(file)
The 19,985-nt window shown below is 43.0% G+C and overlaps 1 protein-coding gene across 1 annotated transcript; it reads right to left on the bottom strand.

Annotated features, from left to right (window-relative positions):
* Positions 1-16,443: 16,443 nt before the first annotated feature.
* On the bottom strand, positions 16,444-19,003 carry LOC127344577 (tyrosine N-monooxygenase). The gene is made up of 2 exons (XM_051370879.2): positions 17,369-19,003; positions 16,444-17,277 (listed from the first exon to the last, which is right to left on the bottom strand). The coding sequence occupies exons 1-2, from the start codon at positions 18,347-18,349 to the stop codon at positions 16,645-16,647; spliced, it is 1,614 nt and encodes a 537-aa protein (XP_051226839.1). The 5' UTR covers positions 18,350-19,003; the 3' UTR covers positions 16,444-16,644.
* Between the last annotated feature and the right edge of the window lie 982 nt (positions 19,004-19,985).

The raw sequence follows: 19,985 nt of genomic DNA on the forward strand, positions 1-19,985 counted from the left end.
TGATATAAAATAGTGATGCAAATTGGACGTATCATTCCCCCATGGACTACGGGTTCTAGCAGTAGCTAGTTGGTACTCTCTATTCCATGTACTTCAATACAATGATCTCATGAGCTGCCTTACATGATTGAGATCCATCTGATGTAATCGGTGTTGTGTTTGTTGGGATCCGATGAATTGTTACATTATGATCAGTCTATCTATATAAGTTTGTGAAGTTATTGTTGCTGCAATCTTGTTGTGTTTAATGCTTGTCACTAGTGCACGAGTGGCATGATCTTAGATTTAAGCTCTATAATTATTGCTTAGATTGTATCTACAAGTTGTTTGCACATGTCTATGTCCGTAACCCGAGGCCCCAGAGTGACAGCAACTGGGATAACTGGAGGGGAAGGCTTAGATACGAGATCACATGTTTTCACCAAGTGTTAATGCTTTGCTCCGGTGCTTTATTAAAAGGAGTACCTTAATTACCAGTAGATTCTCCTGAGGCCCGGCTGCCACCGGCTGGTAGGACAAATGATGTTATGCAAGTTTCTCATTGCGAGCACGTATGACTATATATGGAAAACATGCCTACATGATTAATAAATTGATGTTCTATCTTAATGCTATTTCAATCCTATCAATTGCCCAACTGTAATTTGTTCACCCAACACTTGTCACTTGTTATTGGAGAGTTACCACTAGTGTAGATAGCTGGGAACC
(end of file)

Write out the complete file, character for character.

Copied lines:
The 19,985-nt window shown below is 43.0% G+C and overlaps 1 protein-coding gene across 1 annotated transcript; it reads right to left on the bottom strand.

Annotated features, from left to right (window-relative positions):
* Positions 1-16,443: 16,443 nt before the first annotated feature.
* On the bottom strand, positions 16,444-19,003 carry LOC127344577 (tyrosine N-monooxygenase). The gene is made up of 2 exons (XM_051370879.2): positions 17,369-19,003; positions 16,444-17,277 (listed from the first exon to the last, which is right to left on the bottom strand). The coding sequence occupies exons 1-2, from the start codon at positions 18,347-18,349 to the stop codon at positions 16,645-16,647; spliced, it is 1,614 nt and encodes a 537-aa protein (XP_051226839.1). The 5' UTR covers positions 18,350-19,003; the 3' UTR covers positions 16,444-16,644.
* Between the last annotated feature and the right edge of the window lie 982 nt (positions 19,004-19,985).

The raw sequence follows: 19,985 nt of genomic DNA on the forward strand, positions 1-19,985 counted from the left end.
TGATATAAAATAGTGATGCAAATTGGACGTATCATTCCCCCATGGACTACGGGTTCTAGCAGTAGCTAGTTGGTACTCTCTATTCCATGTACTTCAATACAATGATCTCATGAGCTGCCTTACATGATTGAGATCCATCTGATGTAATCGGTGTTGTGTTTGTTGGGATCCGATGAATTGTTACATTATGATCAGTCTATCTATATAAGTTTGTGAAGTTATTGTTGCTGCAATCTTGTTGTGTTTAATGCTTGTCACTAGTGCACGAGTGGCATGATCTTAGATTTAAGCTCTATAATTATTGCTTAGATTGTATCTACAAGTTGTTTGCACATGTCTATGTCCGTAACCCGAGGCCCCAGAGTGACAGCAACTGGGATAACTGGAGGGGAAGGCTTAGATACGAGATCACATGTTTTCACCAAGTGTTAATGCTTTGCTCCGGTGCTTTATTAAAAGGAGTACCTTAATTACCAGTAGATTCTCCTGAGGCCCGGCTGCCACCGGCTGGTAGGACAAATGATGTTATGCAAGTTTCTCATTGCGAGCACGTATGACTATATATGGAAAACATGCCTACATGATTAATAAATTGATGTTCTATCTTAATGCTATTTCAATCCTATCAATTGCCCAACTGTAATTTGTTCACCCAACACTTGTCACTTGTTATTGGAGAGTTACCACTAGTGTAGATAGCTGGGAACC